Don't. "Impedance" means that for any sinoid voltage applied to the terminals, the effective current will not exceed the one derived by Ohm's law. But it does not make any claim that the impedance will be constant over frequency, or that the phase of the current will be the same as that of the voltage. Amplifier standardize on the output voltage: how much ...


2

The instrument "electric guitar" does not end at the cable. A significant part of its sound and appeal comes afterwards, and there are a significant number of ways to play with that and combine and change stuff without endangering your instrument. Except, of course, for blowing an amp/tweeter/whatever. And most of the ways in which you can play in the ...


2

Short answer: No. Long answer: If you want to. As an example, take the popular British R&B guitarist Wilco Johnson. He has a guitar, a lead and a combo amp, and that's all he uses. Of course he tweaks his tone and his gain, but mostly the sound comes from his fingers. For other acts, virtuoso playing isn't their speciality -- coaxing interesting ...


2

I can relate to your concern. I had the same problem when I lived with a roommate who felt the need to sleep while I felt the need to practice. Now I live alone so I can play as loud as I want whenever I want. Sounds like you've tamed the majority of sound by playing through headphones. If you are using a solid body guitar, that is about as quiet as you ...


2

It's difficult to measure 'harshness', as it's a relative thing, and also perceived differently from one person to another. But, it's related to the amount of treble in a sound. So one person may hear a sound but not pick up all the higher frequencies that are in it. Think dog whistle and humans, or that high pitched noise that was experimented with to ...


2

Honestly, if you want to play high gain stuff, it's all in the pickup. Get yourself a cheap guitar and then upgrade it with the top of the line bridge pickup of your choice (the pickup will set you back $60-150 if you can handle a soldering Iron yourself). You are looking for a high gain pickup of brands like Seymour Duncan (very popular is the SH-6), ...


2

I used IK Multimedia amp modelling for a few years. The amp sims are top notch, but even so, I found differences in guitars that I used. I started with a Mexican Squier Telecaster with single-coil pickups. Although I was able to conjure up some decent lead tones, the overall tone was thin, no matter how I adjusted the eq. etc. Then I tried an Ibanez ...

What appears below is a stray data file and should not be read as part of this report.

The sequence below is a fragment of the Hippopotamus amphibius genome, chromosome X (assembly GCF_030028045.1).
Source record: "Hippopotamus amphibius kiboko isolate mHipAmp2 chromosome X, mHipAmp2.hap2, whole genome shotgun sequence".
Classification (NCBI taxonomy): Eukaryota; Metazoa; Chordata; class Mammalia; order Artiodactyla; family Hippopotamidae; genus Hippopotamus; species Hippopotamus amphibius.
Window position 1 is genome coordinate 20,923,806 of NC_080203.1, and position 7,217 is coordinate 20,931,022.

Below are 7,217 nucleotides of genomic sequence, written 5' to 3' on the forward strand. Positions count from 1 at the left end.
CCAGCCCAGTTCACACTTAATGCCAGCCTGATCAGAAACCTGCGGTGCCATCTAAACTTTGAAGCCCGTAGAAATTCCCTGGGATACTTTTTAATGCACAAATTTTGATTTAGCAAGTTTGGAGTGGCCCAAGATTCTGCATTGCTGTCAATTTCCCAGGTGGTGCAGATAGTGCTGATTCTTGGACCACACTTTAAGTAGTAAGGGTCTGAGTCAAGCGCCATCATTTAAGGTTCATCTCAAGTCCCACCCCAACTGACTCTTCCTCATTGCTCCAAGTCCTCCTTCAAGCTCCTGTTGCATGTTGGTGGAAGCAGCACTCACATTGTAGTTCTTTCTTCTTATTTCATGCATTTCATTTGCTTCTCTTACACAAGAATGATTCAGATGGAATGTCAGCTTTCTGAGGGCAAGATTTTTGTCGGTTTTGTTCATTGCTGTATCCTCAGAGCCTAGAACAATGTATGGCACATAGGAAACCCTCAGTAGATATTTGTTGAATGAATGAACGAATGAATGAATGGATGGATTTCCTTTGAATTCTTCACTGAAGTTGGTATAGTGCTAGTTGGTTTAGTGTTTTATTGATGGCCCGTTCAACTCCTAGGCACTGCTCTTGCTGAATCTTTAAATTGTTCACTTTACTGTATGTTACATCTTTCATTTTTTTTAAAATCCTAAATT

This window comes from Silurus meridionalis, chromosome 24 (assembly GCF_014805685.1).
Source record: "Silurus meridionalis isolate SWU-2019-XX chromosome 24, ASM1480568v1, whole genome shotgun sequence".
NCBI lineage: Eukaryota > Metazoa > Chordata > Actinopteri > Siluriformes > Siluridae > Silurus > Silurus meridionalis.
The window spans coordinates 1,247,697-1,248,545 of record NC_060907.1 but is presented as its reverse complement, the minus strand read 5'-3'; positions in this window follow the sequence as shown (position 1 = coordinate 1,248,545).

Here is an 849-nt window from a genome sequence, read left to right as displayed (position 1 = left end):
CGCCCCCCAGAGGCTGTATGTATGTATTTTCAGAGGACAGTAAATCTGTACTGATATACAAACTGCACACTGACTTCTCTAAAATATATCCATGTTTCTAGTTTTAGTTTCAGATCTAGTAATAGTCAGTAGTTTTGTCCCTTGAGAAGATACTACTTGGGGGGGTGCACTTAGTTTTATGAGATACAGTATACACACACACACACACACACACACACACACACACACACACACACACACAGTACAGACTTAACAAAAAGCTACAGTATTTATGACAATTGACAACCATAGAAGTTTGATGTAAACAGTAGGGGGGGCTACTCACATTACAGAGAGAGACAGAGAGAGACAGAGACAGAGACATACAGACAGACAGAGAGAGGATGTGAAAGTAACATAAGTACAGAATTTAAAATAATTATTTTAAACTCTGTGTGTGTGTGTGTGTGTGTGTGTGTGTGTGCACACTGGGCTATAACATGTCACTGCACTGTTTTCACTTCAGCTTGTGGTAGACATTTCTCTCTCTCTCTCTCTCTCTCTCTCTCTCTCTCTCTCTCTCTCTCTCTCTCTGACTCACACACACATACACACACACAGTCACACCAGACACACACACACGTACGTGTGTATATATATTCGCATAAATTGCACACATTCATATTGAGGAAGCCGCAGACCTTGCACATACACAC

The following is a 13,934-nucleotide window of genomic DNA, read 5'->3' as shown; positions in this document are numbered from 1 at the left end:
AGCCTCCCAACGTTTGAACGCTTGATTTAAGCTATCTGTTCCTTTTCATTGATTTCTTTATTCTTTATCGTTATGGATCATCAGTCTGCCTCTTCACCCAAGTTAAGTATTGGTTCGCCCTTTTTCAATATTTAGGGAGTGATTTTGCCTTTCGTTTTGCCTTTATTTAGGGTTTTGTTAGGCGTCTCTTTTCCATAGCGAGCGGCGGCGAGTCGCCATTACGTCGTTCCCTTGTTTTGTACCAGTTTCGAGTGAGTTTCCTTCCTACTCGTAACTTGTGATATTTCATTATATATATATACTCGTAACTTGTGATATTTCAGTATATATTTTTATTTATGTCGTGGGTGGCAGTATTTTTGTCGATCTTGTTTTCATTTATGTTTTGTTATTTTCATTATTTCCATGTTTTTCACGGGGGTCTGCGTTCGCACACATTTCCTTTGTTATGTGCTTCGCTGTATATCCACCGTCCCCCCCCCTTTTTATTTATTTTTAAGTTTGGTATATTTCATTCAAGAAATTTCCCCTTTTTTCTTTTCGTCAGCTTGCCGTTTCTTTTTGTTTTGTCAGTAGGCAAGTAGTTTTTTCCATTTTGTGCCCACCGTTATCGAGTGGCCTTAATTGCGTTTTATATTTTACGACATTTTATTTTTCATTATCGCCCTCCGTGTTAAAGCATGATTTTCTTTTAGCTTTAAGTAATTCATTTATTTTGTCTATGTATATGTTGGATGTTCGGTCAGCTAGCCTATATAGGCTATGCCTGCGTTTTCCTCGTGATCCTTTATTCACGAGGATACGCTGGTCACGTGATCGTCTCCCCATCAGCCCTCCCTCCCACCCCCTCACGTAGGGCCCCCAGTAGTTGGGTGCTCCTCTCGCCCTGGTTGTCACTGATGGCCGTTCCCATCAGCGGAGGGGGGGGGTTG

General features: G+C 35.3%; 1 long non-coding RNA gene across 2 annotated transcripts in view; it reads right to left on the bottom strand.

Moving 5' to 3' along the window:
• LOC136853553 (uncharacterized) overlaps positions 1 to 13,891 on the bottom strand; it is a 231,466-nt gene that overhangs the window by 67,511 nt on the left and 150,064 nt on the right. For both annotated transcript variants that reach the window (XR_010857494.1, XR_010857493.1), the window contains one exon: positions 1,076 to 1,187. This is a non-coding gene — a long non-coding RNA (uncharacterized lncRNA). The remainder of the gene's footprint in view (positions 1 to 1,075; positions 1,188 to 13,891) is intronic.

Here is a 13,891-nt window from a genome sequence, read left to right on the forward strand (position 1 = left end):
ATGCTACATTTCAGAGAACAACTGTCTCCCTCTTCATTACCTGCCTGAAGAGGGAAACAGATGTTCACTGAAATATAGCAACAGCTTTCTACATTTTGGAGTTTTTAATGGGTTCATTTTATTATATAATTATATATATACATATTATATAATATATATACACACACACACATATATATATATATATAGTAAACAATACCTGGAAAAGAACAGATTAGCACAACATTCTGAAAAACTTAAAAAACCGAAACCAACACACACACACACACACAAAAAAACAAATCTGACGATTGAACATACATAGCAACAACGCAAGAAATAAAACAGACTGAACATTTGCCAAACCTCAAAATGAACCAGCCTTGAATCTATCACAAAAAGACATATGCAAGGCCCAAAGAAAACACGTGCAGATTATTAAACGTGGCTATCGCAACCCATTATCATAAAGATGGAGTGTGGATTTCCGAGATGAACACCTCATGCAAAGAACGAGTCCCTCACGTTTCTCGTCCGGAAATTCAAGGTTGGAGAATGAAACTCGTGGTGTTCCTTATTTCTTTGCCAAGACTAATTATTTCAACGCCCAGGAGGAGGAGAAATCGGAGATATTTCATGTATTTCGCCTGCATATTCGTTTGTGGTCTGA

2

There are many ways to accomplish what you want to do - silent monitoring with headphones and recording of your guitar on computer. The Line 6 Pod systems as mentioned by manejar are great. Another option that should work would be a simple audio interface such as this one PreSonus AudioBox USB which has two line inputs for guitar or mic, a headphone ...


2

I use a Line6 POD UX2, which plugs into my computer. I can plug headphones into it (via an adapter) or I can plug my amp into it. Then I use the free Line6 PodFarm software in which I can add FX and create tones for my guitar. That software doesn't record, but you can change the input on different software (I use Propellerhead Reason or Adobe Audition, but ...


1

Unless you are building a sealed case like a humidor, the construction material matters very little. All you should concern yourself with is whether the structure can support the weight of your guitars (and then some). Environmental considerations are addressed in this answer.


1

How much does the quality of my electric guitar actually matter now? Define your expectations. Find out exactly what you are trying to accomplish. Many people obsess about the quality of the build and focus on the brand name. What makes a great guitar is not always the sum of the parts, sometimes it is the feel. If I pick up another $99 Squier or ...


1

I believe the key lies in "good enough", something other answers are also touching on. Get a sound that you are comfortable with and use that. Experiment with new stuff if you like from time to time. The trap many people seem to fall into is trying to achieve the dream sound, which might not exist. Perfect is certainly the enemy of good in these cases, as ...


1

A magnetic sound hole pickup for acoustic guitar reproduces sound waves in exactly the same way that a magnetic pick up on an electric guitar does. It uses magnets to pick up the vibration of the strings and translates that through an electrical signal sent to the amplifier which sends those vibrations to the speaker in the amp or PA speaker. There are ...